Game shows and gaming the system.
Game shows are a fascinating thing to me. Ever since I watched those huge 6-to-8 hour blocks of game shows back on USA before they became “The Law and Order: SVU Network,” I’ve always loved them. Jenn Frank wrote a wonderful article on Infinite Lives about gaming the system. While largely about gaming in general, she mentions Roger Craig and his history from being a computer scientist to Jeopardy! champion, even mentioning his system on choosing subjects and categories. J.P. Grant wrote a fantastic response to her article about that incident on The Price is Right where somebody made a perfect bid on the showcases, only to find out that a former contestant gave him the exact price. (Interestingly enough, Ted, the guy who gave him the exact bid, later went on Price is Right fan site golden-road.net the day that it aired, slightly bragging about him giving the perfect bid.) These two articles made me think about the other ways game shows have been used to “game” the system.
One immediate thought of “gaming the system” on a game show came to a lesser-known example: A man by the name of Neil Bines appeared on the short-lived NBC game show Caesar’s Challenge around 1993. Caesar’s Challenge was an anagram game: A word of 7-9 letters appeared scrambled. Correctly answering a trivia question gave you a choice of a letter to place in the right spot. The player then had to guess what the word is, based on what letters are in place and the category associated with it. One of the letters was also designated “the lucky slot,” choosing the letter that fell into the lucky slot gave a chance for a player to win a jackpot that started at $500 each day and increased by $500 for each word it went unclaimed. Bines gamed the system by choosing the letter that’d go in the lucky slot, correctly guess the word, win upwards of $1,000-$2,000 for each successfully guessed word.
It’s more interesting during the bonus round. Letter balls rolled around in a cage and were chosen one letter at a time until a certifiable nine-letter word could be formed with those letters. The winner would then place one letter — more if they were a returning champion — and have 10 seconds to solve the word. Successfully solving it won you a car and retired you from the show. Naturally, Bines pulled it off. He walked away with over $38,700 in cash and prizes in a single day. Knowing his way around anagrams made him a big money winner on a simple little show. It’s a really fascinating watch, however the only video to surface is a highlight reel presumably by Bines or a friend of his.
There’s another one involving an 80s game show called “Wipeout.” (Not to be confused with the current game show with the big balls.) In the bonus round, a player had to choose six correct answers out of twelve to win a car. The player had 60 seconds to choose six of the answers they thought were correct, hit a button, and find out how many they have right. If they had all six, the car was theirs. This guy used a system of hitting six in a certain pattern, regardless of whether or not they were actually correct. He’d find out how many he had, go back and change only one, and either change it back if the number was lower or move on to the next one if it was higher. Note this wasn’t always foolproof, this guy was lucky they chose the six right answers in the right pattern. Likely if somebody tried the same strategy it wouldn’t be as perfect as this guy did it.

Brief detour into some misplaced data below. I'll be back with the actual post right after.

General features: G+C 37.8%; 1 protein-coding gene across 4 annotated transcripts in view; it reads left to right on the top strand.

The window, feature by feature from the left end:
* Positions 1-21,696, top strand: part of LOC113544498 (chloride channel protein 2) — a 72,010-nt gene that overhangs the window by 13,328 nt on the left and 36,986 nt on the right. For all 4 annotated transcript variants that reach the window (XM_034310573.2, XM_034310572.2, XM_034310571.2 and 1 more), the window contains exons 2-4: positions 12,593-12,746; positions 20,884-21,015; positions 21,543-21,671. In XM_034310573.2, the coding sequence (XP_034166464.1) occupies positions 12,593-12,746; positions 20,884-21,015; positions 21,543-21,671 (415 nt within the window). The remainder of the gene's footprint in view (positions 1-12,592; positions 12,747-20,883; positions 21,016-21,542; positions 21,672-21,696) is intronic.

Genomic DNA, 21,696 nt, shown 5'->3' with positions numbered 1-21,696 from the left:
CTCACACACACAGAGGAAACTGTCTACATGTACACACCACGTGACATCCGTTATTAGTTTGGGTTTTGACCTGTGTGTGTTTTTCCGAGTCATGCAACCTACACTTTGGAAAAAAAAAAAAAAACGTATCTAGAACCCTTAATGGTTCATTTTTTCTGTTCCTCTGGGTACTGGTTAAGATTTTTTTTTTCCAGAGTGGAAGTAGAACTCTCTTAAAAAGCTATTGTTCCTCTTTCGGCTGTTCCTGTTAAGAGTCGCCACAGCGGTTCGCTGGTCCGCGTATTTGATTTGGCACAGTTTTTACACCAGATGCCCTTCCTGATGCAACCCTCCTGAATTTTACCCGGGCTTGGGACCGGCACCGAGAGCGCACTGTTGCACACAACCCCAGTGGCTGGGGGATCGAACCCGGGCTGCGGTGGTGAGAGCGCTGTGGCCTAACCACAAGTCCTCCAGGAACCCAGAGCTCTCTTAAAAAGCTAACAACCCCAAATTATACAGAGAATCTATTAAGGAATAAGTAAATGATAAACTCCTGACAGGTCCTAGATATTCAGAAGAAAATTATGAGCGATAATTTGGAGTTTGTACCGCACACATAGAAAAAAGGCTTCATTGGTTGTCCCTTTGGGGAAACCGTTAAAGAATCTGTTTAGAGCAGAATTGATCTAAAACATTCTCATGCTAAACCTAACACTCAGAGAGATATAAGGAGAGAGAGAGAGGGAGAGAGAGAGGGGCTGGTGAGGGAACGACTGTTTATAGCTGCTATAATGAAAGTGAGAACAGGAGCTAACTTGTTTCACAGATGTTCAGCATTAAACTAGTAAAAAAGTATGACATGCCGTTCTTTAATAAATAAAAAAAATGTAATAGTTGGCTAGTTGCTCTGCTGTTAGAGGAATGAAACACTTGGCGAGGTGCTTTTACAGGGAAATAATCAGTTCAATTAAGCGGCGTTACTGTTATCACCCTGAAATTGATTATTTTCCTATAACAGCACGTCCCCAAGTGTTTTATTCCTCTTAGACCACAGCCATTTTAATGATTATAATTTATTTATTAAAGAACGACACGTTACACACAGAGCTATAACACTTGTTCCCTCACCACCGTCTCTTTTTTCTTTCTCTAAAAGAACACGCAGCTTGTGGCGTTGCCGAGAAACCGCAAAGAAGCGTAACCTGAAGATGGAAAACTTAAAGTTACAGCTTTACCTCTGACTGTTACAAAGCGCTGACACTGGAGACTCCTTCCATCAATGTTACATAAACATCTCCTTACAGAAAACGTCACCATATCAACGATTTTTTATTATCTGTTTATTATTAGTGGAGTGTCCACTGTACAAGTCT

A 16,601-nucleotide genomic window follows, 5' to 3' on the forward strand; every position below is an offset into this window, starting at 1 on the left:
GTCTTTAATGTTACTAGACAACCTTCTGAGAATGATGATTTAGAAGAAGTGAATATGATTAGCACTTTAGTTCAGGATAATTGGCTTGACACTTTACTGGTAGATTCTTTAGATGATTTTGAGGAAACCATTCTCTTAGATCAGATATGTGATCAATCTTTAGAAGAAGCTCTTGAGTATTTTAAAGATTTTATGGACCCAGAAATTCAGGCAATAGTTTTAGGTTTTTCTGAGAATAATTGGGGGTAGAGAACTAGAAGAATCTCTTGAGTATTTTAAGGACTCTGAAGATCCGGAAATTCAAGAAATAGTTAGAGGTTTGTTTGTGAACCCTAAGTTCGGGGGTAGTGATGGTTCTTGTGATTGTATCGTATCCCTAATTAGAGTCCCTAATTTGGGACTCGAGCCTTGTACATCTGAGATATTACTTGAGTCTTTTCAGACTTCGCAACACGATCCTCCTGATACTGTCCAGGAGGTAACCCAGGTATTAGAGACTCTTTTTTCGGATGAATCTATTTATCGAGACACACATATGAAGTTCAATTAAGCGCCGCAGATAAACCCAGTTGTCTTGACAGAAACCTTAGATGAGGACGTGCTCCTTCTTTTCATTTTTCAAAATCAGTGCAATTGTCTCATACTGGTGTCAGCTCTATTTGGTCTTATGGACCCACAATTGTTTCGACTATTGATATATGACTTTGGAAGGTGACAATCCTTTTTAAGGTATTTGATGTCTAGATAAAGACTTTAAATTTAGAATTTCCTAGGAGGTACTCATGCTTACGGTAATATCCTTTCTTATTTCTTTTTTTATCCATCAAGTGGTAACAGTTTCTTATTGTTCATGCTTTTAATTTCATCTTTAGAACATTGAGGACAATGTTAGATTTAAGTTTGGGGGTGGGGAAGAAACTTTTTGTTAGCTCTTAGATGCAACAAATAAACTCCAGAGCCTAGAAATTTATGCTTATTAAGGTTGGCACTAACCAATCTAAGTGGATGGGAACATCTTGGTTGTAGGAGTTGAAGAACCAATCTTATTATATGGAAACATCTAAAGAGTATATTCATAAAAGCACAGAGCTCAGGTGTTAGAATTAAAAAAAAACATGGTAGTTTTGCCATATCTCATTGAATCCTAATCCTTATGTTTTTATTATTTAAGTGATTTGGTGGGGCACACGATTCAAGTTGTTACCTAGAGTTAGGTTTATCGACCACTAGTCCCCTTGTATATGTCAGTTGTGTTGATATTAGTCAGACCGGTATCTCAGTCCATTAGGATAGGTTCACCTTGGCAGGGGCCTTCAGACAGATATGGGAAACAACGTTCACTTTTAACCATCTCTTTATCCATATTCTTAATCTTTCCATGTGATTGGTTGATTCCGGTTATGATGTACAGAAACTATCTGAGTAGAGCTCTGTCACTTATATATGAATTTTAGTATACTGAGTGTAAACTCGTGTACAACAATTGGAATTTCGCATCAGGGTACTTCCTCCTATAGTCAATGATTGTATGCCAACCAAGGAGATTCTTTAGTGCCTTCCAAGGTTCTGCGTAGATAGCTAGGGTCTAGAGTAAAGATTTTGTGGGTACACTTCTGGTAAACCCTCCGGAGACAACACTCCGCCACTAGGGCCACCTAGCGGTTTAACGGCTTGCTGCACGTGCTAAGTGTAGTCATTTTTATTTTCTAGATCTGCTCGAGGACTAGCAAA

The last one is the famed incident on Press Your Luck featuring Michael Larson. Larson, a former ice cream truck driver, found out that the “random” board patterns on the giant board were actually predetermined, thus giving him an edge by knowing exactly when to hit the button and stop the board, on two important spaces that gave cash and an additional spin at the board. He ended up amassing $110,237, a staggering amount of cash in 1984. As a result, the producers were unsure if it was fixed or just dumb luck. They aired the episode in two parts, complete with host Peter Tomarken giving an interstitial between the two parts. Once Larson got the money however, he continued to scheme and scheme. One incident was him taking out all his money in $1 bills just to match a certain code on the bill that would award him a trip. With several bags of money in the house, someone broke in and robbed him of about $40,000. Years later, Larson got involved in illegal lotteries and thus was on the run from the IRS and the FBI. Larson died of throat cancer in 1999.
Larson’s trickery ties in very much to Frank’s article talking about “losing” the system. Larson thought he could get away with making more money after winning over $100,000. Unfortunately he lost the game when he tried again and subsequently was a fugitive of the law as a result. The episode where the incident occurs is an exciting moment to watch, but to know what happens afterwards makes it a depressing tale. Instead of a man that could be mentioned in a game show legacy in a positive light, he ends up being no better than the cheaters that Frank mentioned.
There are probably countless other incidents in game shows of people gaming the system, such as Charles Ingram, but I think what I’ve mentioned is enough. It’s really interesting to see people attempt gaming the system on a game show, and even find ways to master it. Hell, I own two books — “How to beat the Wheel of Fortune” and “How to get on Jeopardy! and Win” — that talk about professional game strategies for those respective shows. Despite the simplicity of game shows today, there is a way to use them to your advantage and basically “master” the game. But I think it’s more fun when somebody wins a car on The Price is Right by blind luck. That’s more interesting than somebody making that exact bid.